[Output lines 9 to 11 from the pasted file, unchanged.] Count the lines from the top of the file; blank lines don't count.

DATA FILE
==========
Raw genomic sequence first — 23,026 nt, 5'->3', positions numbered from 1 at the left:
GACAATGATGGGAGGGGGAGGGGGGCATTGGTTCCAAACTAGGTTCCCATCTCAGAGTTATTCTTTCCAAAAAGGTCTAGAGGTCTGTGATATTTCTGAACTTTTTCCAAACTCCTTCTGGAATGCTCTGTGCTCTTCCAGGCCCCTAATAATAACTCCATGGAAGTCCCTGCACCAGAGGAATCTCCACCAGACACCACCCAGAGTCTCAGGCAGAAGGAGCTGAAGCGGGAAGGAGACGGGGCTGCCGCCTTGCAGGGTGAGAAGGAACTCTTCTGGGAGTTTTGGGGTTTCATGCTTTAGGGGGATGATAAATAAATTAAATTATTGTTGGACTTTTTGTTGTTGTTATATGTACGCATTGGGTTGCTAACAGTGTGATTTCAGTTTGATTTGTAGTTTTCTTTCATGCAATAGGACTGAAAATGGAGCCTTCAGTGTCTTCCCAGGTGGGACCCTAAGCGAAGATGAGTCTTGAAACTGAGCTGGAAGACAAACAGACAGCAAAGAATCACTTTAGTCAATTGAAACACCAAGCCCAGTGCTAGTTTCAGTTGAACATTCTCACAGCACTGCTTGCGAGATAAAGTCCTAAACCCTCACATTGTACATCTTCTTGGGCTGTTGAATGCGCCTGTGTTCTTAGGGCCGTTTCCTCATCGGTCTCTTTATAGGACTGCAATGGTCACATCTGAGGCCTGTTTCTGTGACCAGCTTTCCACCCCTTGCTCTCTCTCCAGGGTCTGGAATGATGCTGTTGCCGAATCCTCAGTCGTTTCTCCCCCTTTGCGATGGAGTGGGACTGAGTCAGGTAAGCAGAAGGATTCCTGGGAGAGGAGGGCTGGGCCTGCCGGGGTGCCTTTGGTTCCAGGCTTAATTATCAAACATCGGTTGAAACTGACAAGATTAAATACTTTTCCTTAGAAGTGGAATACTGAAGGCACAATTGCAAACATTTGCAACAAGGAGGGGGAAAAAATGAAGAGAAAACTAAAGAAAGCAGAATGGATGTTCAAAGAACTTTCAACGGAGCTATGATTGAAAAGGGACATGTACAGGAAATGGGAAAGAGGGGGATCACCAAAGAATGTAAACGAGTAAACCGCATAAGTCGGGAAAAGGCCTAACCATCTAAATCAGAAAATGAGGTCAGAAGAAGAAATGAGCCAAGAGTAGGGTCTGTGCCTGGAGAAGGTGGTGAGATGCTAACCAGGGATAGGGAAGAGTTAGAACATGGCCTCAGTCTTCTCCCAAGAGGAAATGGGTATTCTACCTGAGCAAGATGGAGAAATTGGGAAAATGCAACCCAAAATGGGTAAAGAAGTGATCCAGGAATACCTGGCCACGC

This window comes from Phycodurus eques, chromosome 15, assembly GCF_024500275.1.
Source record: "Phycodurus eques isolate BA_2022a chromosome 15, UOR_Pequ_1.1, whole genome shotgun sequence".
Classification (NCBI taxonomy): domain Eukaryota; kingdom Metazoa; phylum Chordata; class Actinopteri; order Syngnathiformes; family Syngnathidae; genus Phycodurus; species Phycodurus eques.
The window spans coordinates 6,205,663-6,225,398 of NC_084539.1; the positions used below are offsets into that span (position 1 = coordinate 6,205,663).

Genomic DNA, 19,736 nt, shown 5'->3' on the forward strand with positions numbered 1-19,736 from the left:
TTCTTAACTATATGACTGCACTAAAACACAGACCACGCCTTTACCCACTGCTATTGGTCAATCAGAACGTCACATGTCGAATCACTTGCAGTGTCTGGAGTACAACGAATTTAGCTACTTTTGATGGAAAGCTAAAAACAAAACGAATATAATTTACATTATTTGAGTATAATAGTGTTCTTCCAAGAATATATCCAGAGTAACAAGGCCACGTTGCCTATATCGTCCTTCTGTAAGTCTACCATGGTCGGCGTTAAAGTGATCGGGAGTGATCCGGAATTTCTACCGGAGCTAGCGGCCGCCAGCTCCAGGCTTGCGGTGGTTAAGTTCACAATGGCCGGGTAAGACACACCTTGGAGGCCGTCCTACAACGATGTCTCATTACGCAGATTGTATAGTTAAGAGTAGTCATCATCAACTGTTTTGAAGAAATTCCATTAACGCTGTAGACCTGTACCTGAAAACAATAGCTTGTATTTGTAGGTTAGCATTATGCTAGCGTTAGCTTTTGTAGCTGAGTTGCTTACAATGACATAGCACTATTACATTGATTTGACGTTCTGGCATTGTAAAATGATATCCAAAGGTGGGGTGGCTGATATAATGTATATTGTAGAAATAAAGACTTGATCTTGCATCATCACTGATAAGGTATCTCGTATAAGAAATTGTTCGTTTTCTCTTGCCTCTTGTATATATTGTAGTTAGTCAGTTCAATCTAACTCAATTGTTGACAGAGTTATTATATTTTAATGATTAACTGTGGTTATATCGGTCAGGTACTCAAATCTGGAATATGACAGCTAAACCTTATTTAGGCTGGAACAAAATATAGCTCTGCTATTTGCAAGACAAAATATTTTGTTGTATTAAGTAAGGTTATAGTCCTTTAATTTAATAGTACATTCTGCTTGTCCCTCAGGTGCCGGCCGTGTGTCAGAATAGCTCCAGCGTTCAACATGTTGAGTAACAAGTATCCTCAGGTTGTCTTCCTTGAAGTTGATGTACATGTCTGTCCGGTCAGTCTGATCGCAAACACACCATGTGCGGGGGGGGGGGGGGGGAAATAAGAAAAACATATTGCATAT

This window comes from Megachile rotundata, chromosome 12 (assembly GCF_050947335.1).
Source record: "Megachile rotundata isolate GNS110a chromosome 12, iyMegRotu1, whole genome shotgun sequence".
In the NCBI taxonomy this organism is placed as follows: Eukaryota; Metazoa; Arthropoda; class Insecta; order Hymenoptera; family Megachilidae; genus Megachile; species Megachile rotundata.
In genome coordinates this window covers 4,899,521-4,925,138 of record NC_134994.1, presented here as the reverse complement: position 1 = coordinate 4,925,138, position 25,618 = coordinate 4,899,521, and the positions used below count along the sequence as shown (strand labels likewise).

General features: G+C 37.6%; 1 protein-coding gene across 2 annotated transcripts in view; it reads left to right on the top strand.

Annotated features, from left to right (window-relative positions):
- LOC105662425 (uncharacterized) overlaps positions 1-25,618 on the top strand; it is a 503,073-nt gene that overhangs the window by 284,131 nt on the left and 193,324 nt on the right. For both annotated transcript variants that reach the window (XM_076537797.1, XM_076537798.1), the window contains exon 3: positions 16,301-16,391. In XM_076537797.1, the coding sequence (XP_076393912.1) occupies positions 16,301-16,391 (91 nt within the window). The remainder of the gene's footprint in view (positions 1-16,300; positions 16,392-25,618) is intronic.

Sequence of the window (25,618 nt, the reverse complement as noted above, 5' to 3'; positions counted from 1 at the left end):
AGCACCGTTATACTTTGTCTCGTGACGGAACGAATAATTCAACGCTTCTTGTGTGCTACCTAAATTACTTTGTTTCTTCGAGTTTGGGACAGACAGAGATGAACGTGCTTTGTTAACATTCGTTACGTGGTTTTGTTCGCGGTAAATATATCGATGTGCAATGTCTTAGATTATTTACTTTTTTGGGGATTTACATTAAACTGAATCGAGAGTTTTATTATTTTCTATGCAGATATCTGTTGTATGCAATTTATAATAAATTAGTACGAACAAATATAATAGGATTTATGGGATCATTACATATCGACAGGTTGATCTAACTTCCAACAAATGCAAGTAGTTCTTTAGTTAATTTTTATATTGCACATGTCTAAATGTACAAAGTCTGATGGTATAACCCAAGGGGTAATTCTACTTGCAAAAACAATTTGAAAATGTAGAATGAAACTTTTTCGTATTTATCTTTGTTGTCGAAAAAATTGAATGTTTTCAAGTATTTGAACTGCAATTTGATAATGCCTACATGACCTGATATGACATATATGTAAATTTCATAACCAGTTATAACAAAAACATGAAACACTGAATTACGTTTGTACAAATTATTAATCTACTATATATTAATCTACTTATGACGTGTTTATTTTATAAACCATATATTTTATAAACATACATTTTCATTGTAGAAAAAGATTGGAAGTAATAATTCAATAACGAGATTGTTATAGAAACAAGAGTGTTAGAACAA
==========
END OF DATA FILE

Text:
This window comes from Megachile rotundata, chromosome 12 (assembly GCF_050947335.1).
Source record: "Megachile rotundata isolate GNS110a chromosome 12, iyMegRotu1, whole genome shotgun sequence".
In the NCBI taxonomy this organism is placed as follows: Eukaryota; Metazoa; Arthropoda; class Insecta; order Hymenoptera; family Megachilidae; genus Megachile; species Megachile rotundata.